Baumann R, Untersmayr E, Zissler UM, et al., 2021, Non-invasive and minimally-invasive techniques for the diagnosis and management of allergic diseases., Allergy, Vol: 76, Pages: 1010-1023, ISSN: 0105-4538
Allergic diseases of the (upper and lower) airways, the skin as well as the gastrointestinal tract, are on the rise, resulting in impaired quality of life, decreased productivity and increased healthcare costs. As allergic diseases are mostly tissue specific, local sampling methods for respective biomarkers offer the potential for increased sensitivity and specificity. Additionally, local sampling using non-invasive or minimally-invasive methods can be cost-effective and well tolerated, which may even be suitable for primary or home care sampling. Non- or minimally-invasive local sampling and diagnostics may enable a more thorough endotyping, may help to avoid under- or overdiagnosis, and may provide the possibility to approach precision prevention, due to early diagnosis of these local diseases even before they get systemically manifested and detectable. At the same time, dried blood samples may help to facilitate minimal-invasive primary or home care sampling for classical systemic diagnostic approaches. This EAACI position paper contains a thorough review of the various technologies in allergy diagnosis available on the market, which analytes or biomarkers are employed, and which samples or matrices can be used. Based on this assessment, EAACIs position is to drive these developments to efficiently identify allergy and possibly later also viral epidemics and take advantage of comprehensive knowledge to initiate preventions and treatments.
Xu M, Wang X, Xu L, et al., 2021, Chronic lung inflammation and pulmonary fibrosis after multiple intranasal instillation of PM2.5 in mice, ENVIRONMENTAL TOXICOLOGY, Vol: 36, Pages: 1434-1446, ISSN: 1520-4081
Bousquet J, Anto JM, Czarlewski W, et al., 2021, Cabbage and fermented vegetables: From death rate heterogeneity in countries to candidates for mitigation strategies of severe COVID-19, Allergy, Vol: 76, Pages: 735-750, ISSN: 0105-4538
Large differences in COVID-19 death rates exist between countries and between regions of the same country. Some very low death rate countries such as Eastern Asia, Central Europe, or the Balkans have a common feature of eating large quantities of fermented foods. Although biases exist when examining ecological studies, fermented vegetables or cabbage have been associated with low death rates in European countries. SARS-CoV-2 binds to its receptor, the angiotensin-converting enzyme 2 (ACE2). As a result of SARS-CoV-2 binding, ACE2 downregulation enhances the angiotensin II receptor type 1 (AT1 R) axis associated with oxidative stress. This leads to insulin resistance as well as lung and endothelial damage, two severe outcomes of COVID-19. The nuclear factor (erythroid-derived 2)-like 2 (Nrf2) is the most potent antioxidant in humans and can block in particular the AT1 R axis. Cabbage contains precursors of sulforaphane, the most active natural activator of Nrf2. Fermented vegetables contain many lactobacilli, which are also potent Nrf2 activators. Three examples are: kimchi in Korea, westernized foods, and the slum paradox. It is proposed that fermented cabbage is a proof-of-concept of dietary manipulations that may enhance Nrf2-associated antioxidant effects, helpful in mitigating COVID-19 severity.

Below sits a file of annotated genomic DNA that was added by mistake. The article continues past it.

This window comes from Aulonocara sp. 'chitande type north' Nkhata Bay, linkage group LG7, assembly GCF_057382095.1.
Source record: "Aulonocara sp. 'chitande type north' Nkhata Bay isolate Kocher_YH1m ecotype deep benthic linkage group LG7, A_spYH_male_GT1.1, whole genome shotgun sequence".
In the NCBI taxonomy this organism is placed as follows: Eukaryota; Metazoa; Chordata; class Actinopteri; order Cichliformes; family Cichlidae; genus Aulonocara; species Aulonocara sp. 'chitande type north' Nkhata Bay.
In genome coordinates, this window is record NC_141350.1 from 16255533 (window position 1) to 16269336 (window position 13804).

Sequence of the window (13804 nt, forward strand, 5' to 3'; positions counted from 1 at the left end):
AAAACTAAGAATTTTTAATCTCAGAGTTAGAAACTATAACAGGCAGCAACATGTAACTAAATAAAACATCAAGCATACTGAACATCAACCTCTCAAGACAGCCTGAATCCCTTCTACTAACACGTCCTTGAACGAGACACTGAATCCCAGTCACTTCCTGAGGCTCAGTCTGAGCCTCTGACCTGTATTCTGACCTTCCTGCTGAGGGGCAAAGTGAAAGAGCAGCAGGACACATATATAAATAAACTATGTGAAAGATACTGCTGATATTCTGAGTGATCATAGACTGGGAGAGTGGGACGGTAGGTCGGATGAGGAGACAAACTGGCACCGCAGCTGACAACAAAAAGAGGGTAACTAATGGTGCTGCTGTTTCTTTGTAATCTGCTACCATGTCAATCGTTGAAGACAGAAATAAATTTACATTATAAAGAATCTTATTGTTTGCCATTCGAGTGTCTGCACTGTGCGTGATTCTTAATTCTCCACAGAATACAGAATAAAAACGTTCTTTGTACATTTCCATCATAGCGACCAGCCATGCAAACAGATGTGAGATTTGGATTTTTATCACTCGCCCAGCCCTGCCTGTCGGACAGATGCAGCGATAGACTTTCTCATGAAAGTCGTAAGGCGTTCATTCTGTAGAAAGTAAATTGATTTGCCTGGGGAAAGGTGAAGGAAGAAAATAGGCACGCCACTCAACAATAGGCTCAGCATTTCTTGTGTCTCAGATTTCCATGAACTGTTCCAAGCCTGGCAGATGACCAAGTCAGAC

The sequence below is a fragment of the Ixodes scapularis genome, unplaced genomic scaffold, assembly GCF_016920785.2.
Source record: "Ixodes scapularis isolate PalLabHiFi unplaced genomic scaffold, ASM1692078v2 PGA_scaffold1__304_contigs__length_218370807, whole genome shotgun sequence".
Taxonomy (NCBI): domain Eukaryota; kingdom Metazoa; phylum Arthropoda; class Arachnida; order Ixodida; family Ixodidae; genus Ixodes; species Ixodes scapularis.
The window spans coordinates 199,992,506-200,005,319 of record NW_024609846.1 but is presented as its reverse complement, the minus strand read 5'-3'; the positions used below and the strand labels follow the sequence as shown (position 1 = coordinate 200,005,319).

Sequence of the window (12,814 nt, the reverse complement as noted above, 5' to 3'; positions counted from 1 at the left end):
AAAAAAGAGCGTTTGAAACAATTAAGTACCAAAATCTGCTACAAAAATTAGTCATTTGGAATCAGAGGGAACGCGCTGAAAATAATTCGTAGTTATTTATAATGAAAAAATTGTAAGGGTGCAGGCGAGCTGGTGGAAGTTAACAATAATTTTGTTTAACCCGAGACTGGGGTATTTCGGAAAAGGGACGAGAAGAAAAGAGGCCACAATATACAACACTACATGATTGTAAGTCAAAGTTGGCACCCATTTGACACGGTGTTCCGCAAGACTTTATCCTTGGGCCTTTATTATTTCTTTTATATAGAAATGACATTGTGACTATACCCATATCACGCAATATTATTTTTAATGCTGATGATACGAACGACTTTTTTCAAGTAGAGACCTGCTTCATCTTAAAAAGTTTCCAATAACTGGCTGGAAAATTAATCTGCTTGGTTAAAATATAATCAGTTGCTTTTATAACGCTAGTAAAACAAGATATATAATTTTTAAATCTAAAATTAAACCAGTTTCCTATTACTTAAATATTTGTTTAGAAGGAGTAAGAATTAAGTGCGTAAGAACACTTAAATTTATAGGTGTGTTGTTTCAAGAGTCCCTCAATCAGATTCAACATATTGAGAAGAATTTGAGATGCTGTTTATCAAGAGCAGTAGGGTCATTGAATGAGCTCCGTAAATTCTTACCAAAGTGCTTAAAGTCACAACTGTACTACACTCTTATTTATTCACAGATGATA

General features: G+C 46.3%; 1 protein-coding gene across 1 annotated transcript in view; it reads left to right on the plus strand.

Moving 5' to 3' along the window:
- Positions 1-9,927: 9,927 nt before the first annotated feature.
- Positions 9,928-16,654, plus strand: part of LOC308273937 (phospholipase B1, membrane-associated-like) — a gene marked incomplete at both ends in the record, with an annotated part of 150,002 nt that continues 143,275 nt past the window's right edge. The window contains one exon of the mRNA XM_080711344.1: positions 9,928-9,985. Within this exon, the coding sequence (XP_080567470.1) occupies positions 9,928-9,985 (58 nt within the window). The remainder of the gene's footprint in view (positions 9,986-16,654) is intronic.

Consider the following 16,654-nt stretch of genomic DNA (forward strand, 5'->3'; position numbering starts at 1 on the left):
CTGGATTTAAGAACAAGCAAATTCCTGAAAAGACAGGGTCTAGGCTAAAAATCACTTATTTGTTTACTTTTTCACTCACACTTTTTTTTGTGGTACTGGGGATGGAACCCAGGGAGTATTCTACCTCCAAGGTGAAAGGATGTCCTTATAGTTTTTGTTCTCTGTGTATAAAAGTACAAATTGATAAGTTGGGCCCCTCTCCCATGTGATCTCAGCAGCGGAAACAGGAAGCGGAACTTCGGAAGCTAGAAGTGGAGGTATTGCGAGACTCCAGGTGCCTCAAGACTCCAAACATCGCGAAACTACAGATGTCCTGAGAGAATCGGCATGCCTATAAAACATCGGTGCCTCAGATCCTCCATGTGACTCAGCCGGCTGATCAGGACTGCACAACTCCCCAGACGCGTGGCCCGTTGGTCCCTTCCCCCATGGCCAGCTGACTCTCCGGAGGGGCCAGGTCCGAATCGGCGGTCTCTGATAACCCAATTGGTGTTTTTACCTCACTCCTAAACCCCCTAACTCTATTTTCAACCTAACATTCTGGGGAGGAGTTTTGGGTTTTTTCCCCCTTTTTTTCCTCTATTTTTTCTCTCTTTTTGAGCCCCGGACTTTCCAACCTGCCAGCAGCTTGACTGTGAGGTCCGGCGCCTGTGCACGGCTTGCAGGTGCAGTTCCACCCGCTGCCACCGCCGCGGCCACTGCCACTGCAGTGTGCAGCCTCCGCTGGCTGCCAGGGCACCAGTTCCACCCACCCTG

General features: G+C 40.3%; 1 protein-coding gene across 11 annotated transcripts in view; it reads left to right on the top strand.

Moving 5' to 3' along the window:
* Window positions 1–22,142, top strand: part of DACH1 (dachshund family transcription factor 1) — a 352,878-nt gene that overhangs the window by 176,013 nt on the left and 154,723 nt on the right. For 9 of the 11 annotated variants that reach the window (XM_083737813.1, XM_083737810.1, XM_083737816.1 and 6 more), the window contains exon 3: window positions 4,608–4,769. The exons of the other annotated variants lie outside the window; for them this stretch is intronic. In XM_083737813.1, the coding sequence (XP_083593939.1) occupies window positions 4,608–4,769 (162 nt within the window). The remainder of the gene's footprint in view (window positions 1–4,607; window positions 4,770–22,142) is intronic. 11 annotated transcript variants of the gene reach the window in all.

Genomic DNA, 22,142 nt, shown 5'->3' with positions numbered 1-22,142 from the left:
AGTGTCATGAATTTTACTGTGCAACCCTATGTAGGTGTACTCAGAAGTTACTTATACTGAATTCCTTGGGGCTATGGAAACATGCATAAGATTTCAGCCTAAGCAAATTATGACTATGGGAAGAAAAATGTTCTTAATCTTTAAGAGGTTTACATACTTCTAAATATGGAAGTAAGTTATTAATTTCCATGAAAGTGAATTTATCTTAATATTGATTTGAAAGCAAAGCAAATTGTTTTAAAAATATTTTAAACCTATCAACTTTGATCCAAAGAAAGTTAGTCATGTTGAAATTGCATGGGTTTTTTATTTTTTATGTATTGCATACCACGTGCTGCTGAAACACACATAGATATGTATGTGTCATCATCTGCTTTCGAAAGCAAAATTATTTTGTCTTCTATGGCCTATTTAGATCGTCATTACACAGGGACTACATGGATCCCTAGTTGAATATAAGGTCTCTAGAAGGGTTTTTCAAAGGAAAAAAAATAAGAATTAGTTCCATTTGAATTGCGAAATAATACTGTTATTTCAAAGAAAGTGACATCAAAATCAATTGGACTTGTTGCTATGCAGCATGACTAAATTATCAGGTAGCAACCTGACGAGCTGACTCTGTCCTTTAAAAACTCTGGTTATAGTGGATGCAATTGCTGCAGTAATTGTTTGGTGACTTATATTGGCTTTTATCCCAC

Mazein A, Ivanova O, Balaur I, et al., 2021, AsthmaMap: An interactive knowledge repository for mechanisms of asthma, JOURNAL OF ALLERGY AND CLINICAL IMMUNOLOGY, Vol: 147, Pages: 853-856, ISSN: 0091-6749
Tiotiu A, Zounemat Kermani N, Badi Y, et al., 2021, Sputum macrophage diversity and activation in asthma: role of severity and inflammatory phenotype, Allergy, Vol: 76, Pages: 775-788, ISSN: 0105-4538
BACKGROUND: Macrophages control innate and acquired immunity but their role in severe asthma remains ill-defined. We investigated gene signatures of macrophage subtypes in the sputum of 104 asthmatics and 16 healthy volunteers from the U-BIOPRED cohort. METHODS: Forty-nine gene signatures (modules) for differentially stimulated macrophages, one to assess lung tissue-resident cells (TR-Mφ) and two for their polarization (classically- and alternatively-activated macrophages: M1 and M2 respectively) were studied using gene set variation analysis. We calculated enrichment scores (ES) across severity and previously identified asthma transcriptome-associated clusters (TACs). RESULTS: Macrophage numbers were significantly decreased in severe asthma compared to mild-moderate asthma and healthy volunteers. The ES for most modules were also significantly reduced in severe asthma except for 3 associated with inflammatory responses driven by TNF and Toll-like receptors via NF-κB, eicosanoid biosynthesis via the lipoxygenase pathway and IL-2 biosynthesis (all p<0.01). Sputum macrophage number and the ES for most macrophage signatures were higher in the TAC3 group compared to TAC1 and TAC2 asthmatics. However, a high enrichment was found in TAC1 for 3 modules showing inflammatory pathways linked to Toll-like and TNF receptor activation and arachidonic acid metabolism (p<0.001) and in TAC2 for the inflammasome- and interferon-signalling pathways (p<0.001). Data was validated in the ADEPT cohort. Module analysis provides additional information compared to conventional M1 and M2 classification. TR-Mφ were enriched in TAC3 and associated with mitochondrial function. CONCLUSIONS: Macrophage activation is attenuated in severe granulocytic asthma highlighting defective innate immunity except for specific subsets characterised by distinct inflammatory pathways.
Kumar P, Kalaiarasan G, Porter AE, et al., 2021, An overview of methods of fine and ultrafine particle collection for physicochemical characterisation and toxicity assessments., Science of the Total Environment, Vol: 756, Pages: 1-22, ISSN: 0048-9697